Ian Sample in The Guardian:
The therapy, which makes the body release a flood of stem cells into the bloodstream, is designed to heal serious tissue damage caused by heart attacks and even repair broken bones. It is expected to enter animal trials later this year and if successful will mark a major step towards the ultimate goal of using patients' own stem cells to regenerate damaged and diseased organs.
When the body is injured, bone marrow releases stem cells that home in on the damaged area. When they arrive, they start to grow into new tissues, such as heart cells, blood vessels, bone and cartilage.
Scientists already know how to make bone marrow release a type of stem cell that can only make fresh blood cells. The technique is used to collect cells from bone marrow donors to treat people with the blood cancer leukaemia.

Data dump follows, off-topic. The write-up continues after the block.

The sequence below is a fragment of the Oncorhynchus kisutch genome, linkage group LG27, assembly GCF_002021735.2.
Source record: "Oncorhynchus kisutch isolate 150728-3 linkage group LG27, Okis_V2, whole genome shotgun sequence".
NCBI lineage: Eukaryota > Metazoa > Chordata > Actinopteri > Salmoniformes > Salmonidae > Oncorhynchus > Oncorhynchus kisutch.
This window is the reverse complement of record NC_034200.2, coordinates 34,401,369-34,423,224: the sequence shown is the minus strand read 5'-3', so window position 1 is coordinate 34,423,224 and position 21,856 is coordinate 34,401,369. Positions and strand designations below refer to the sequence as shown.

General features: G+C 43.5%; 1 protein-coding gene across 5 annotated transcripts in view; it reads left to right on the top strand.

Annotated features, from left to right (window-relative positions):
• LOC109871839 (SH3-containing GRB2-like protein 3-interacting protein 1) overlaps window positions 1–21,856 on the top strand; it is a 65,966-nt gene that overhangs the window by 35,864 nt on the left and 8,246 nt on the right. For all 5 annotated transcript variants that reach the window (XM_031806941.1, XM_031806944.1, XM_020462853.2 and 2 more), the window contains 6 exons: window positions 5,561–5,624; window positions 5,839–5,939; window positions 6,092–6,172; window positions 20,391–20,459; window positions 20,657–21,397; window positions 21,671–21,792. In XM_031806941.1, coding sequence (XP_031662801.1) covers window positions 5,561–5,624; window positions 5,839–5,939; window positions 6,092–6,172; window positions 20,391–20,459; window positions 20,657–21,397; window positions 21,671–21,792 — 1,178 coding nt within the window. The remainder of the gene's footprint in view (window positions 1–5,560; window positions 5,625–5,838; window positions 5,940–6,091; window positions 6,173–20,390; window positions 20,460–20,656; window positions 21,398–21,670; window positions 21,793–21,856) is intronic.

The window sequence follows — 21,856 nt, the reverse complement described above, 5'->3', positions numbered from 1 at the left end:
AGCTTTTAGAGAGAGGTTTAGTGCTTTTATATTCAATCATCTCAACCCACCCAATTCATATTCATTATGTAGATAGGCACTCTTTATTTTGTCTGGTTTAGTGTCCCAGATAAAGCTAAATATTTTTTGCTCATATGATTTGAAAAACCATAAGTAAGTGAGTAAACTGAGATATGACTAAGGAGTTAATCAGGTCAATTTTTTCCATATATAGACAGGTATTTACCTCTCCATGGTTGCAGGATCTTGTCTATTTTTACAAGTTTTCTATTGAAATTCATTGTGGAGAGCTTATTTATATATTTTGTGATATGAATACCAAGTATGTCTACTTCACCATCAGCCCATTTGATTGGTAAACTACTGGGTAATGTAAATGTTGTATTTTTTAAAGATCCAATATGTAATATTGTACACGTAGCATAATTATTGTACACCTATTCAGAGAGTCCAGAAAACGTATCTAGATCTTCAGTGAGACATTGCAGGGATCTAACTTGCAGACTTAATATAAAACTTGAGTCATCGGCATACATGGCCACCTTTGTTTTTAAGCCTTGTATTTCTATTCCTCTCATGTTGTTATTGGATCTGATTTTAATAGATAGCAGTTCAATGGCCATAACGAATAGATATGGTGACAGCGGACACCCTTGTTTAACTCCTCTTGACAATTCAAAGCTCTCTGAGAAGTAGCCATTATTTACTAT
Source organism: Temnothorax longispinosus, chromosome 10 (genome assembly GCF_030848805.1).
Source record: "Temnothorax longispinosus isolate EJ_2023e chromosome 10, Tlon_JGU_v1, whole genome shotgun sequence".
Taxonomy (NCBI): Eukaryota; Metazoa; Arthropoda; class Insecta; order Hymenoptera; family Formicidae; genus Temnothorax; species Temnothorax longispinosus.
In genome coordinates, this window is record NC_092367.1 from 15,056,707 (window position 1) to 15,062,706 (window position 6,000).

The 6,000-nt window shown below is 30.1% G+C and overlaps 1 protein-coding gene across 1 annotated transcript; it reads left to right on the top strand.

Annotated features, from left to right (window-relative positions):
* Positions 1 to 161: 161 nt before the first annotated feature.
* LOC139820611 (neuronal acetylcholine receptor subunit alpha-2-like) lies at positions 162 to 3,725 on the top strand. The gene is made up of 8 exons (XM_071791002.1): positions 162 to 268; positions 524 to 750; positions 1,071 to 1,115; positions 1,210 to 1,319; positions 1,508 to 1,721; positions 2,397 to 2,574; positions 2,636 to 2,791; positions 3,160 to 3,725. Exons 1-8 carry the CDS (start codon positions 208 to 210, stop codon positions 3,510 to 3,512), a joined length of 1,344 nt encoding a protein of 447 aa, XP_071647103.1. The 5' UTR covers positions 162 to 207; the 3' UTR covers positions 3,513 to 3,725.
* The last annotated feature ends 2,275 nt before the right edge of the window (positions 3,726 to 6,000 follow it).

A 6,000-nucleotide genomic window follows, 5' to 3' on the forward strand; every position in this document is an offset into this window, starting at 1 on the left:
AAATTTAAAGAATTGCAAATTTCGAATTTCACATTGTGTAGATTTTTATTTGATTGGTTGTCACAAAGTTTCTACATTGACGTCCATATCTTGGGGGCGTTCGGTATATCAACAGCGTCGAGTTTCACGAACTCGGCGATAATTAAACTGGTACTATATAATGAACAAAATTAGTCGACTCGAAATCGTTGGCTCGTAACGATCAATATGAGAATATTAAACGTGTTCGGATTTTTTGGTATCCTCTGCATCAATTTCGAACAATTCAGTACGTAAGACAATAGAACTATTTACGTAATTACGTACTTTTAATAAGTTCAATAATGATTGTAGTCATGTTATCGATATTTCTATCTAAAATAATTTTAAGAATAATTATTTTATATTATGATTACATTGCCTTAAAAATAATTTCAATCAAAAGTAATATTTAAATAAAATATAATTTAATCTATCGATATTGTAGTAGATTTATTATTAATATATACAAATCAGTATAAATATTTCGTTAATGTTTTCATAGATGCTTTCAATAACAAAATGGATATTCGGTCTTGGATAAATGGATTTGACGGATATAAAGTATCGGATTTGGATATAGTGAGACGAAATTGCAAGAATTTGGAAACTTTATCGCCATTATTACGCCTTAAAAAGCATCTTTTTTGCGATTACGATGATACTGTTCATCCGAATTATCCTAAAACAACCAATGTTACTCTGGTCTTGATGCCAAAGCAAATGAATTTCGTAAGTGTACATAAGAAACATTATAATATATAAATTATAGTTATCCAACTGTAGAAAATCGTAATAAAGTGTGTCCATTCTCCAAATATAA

Now a team led by Sara Rankin at Imperial College London has discovered a way to stimulate bone marrow to release two other types of stem cell, which between them can repair bone, blood vessels and cartilage. Giving mice a drug called mozobil and a naturally occuring growth factor called VEGF boosted stem cell counts in their bloodstream more than 100-fold.